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ORIGINAL ARTICLE
Year : 2020  |  Volume : 27  |  Issue : 3  |  Page : 209-214

At-birth vaccination timeliness: An analysis of inborns in the highlands of Jos, North-Central Nigeria


1 Department of Paediatrics, Faculty of Clinical Sciences, College of Health Sciences, University of Jos/ Jos University Teaching Hospital, Jos, Nigeria
2 Department of Internal Medicine, Infectious Diseases Unit, Jos University Teaching Hospital, Jos, Nigeria
3 Department of Obstetrics and Gynaecology, Faculty of Clinical Sciences, College of Health Sciences, University of Jos/ Jos University Teaching Hospital, Jos, Nigeria

Correspondence Address:
Dr. S David Danjuma
Department of Paediatrics, Faculty of Clinical Sciences, College of Health Sciences, University of Jos, P.M.B., 2075, Jos
Nigeria
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Source of Support: None, Conflict of Interest: None


DOI: 10.4103/npmj.npmj_44_20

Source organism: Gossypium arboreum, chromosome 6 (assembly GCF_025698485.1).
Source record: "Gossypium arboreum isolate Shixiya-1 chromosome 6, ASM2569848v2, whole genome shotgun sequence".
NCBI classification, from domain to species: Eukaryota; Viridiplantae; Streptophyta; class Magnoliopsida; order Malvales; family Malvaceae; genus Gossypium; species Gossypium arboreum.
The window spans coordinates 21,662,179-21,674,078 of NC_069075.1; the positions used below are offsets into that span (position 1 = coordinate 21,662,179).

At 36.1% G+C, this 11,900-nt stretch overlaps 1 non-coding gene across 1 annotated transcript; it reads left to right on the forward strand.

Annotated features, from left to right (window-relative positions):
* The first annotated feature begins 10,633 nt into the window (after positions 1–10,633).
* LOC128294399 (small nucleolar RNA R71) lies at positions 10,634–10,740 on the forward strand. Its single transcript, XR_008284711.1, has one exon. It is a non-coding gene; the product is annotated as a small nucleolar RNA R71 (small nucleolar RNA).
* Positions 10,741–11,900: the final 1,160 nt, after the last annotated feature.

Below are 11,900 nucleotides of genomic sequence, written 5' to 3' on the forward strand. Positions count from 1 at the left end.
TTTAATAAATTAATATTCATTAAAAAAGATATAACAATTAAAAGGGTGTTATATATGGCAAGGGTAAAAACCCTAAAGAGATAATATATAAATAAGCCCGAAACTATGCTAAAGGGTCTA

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Introduction: Immunisation and vaccination programmes are preventive and cost-effective child health interventions for reducing childhood mortality and disability from infectious diseases. Timely administration of these vaccines is important to ensure their effectiveness in disease prevention. Aim: The aim was to determine the timeliness, barriers and predictors of at-birth vaccinations. Materials and Methods: This was a cross-sectional study of 355 mother–newborn pairs using simple random sampling technique by balloting. SPSS version 23.0 was used for data analysis. Crude and adjusted odds ratios (AORs) were used as point estimates in the binary logistic regression model, while 95% confidence interval (CI) was used as the interval estimate. A P < 0.05 was considered statistically significant for the study. Results: The mean age of the mothers was 31.0 ± 6 years. The median age of newborns at vaccination was 18 h (IQR = 1 - 17) h. About 185 (52.1%) of the newborns studied were males. Only 191 (53.8%) newborns received at-birth vaccination within 24 h of life. Weekend delivery, birth outside vaccination days, delivery during public holidays and vaccine stock-outs were barriers to timely vaccinations. Private hospital delivery was an independent predictor of delayed at-birth vaccinations (AOR = 2.616; 95% CI = 1.382–4.951). Conclusions: Our study has identified weekend delivery, preterm birth, delivery outside vaccination days and vaccines stock-outs as barriers to timely at-birth vaccinations. Private hospital delivery is a significant predictor of delayed at-birth vaccinations.


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